Saleen? As in Steve Saleen, the American tuner of Ford Mustangs? Yes, even he ended up doing business in China. And it’s a story of lots of promises, strange decisions, and money went missing. The only Saleen ever sold in China, was a two-seater (so far so good), that reached just over 100 kph (hmm…). Probably not the car Jason Statham would choose for his daily commute. Confused by this introduction? Keep reading, and dots will be connected. Just don’t expect a happy ending.
California-born Steve Saleen worked in his father’s manufacturing business and graduated with a business degree from the University of South California, before he was bitten by the racing virus. He joined the Porsche Owners Club with his father’s Porsche and learned the ropes. At the age of 31, in 1980, he decided to become a professional race car driver and entered Formula Atlantic. Two years later, he raced a Ford Mustang in the SCCA Trans-Am series. There he developed a passion for the fast Ford.
Saleen decided to build his own racecars and formed Saleen Autosport in 1983. His cars were modified Ford Mustangs and he entered the racing scene with great success. He also offered his creations to the general public, for road-going Mustangs. He offered supercharged engines, body kits, and suspension enhancements. His cars were well-loved and successful, both in the real world and on the racetrack.
With the income from his business, he started two new adventures. With actor Tim Allen he set up the Saleen-Allen Speedlab race team and he embarked on the development of his own sports car. In the late 1990s, he restructured the company into Saleen Inc. and brought in outside investors for the necessary cash. In 2000 Saleen presented the S7 sports car. The car looked the business and performed on the track. Still, sales were disappointing. Saleen hoped for 35 to 50 cars per year, but he built 13, 8, 14, and 16 units in the years 2003 to 2006.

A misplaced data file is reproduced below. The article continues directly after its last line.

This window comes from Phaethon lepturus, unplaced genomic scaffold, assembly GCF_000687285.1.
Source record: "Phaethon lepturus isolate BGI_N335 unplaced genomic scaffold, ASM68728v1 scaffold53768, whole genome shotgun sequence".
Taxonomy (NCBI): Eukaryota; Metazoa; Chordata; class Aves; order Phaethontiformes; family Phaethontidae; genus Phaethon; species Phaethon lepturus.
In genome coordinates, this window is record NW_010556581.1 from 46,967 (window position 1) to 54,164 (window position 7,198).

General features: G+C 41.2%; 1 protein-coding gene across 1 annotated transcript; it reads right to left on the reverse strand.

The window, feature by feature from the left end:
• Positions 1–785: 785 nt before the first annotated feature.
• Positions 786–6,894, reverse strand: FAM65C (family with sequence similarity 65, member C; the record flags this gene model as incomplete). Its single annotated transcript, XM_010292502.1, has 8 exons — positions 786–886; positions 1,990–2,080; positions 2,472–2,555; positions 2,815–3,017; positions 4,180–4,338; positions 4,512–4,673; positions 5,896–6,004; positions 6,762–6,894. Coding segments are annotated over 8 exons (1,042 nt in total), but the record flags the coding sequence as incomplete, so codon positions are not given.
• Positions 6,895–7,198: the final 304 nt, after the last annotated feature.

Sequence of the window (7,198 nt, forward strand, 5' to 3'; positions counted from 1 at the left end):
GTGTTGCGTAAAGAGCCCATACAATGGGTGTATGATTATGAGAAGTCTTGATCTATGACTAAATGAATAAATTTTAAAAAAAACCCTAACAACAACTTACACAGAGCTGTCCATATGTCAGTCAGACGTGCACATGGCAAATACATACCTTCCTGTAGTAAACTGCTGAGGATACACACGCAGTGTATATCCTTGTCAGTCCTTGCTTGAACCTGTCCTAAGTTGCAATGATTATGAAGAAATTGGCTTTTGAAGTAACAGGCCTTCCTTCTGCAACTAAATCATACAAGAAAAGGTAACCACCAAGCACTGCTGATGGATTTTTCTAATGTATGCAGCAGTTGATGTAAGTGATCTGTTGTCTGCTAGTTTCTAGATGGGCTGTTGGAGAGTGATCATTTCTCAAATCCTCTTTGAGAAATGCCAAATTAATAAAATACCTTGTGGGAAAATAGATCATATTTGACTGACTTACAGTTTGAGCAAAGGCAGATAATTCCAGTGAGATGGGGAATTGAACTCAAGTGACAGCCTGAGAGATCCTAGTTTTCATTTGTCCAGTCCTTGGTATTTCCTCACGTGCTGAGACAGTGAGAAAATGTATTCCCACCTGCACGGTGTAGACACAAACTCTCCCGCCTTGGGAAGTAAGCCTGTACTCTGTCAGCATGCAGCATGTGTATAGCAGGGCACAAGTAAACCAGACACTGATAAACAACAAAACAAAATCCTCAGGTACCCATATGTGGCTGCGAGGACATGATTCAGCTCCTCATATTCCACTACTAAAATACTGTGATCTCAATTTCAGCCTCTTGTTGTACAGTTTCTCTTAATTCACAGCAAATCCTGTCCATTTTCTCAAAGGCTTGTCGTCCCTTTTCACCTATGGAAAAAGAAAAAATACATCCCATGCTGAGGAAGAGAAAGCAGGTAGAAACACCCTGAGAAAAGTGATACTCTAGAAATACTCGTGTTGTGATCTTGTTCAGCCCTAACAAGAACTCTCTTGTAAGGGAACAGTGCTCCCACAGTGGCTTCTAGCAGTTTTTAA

To reverse the negative cash flow, Saleen turned his hand to modifying Ford F-150 pickup trucks and did a deal with Ford Motor Company. Saleen would produce several parts and be responsible for the paint shop of the Ford GT supercar. This required a second factory far from Saleen’s Californian operations. The Mustangs continued to sell well, the trucks didn’t catch on and Saleen got in some trouble with regulations. He was fined for fitting an illegal nitrous system on the Ford Focus and lost a court case against an S7-owners, whose engine kept blowing up.
On top of that Steve Saleen fell out with the outside investors (who by now had a majority of shares) and resigned from the company in 2007. He quickly set up a new one, SMS Supercars (SMS = Stephen Mark Saleen), making modified road cars again, but couldn’t sell them under his own name. That was still owned by the old Saleen Inc, which kept deteriorating without its spiritual leader. It would take five years to resolve the situation. In 2011 Steve bought back Saleen Inc and merged it with SMS. The new company name became Saleen Automotive Inc.
Saleen returned to his trusted business, making modified Mustangs. This time around competition is a bit harder, with similar offerings from Shelby of Jack Roush on the market. Saleen also sells the Sportruck (F-150 derivative) and the GTX sedan, a tuned Tesla Model S. In 2017 it showed a new self-developed sports car, the S1. The car appeared in a one-make race series in 2019, but has yet to be sold in the general market.
How unlikely it may seem, Steve Saleen is not the main character of our story. We turn our attention to Wang Xiaolin, who started to work at the Changsha People’s Court, after graduating from Xiangtan University in 1989. He held a major in law, but had his eyes set on a bigger future than just being a civil servant. After two years in court, Wang moved to the USA. There he completed a master’s degree in international development (Ohio University) and then a doctorate in law (Duke University).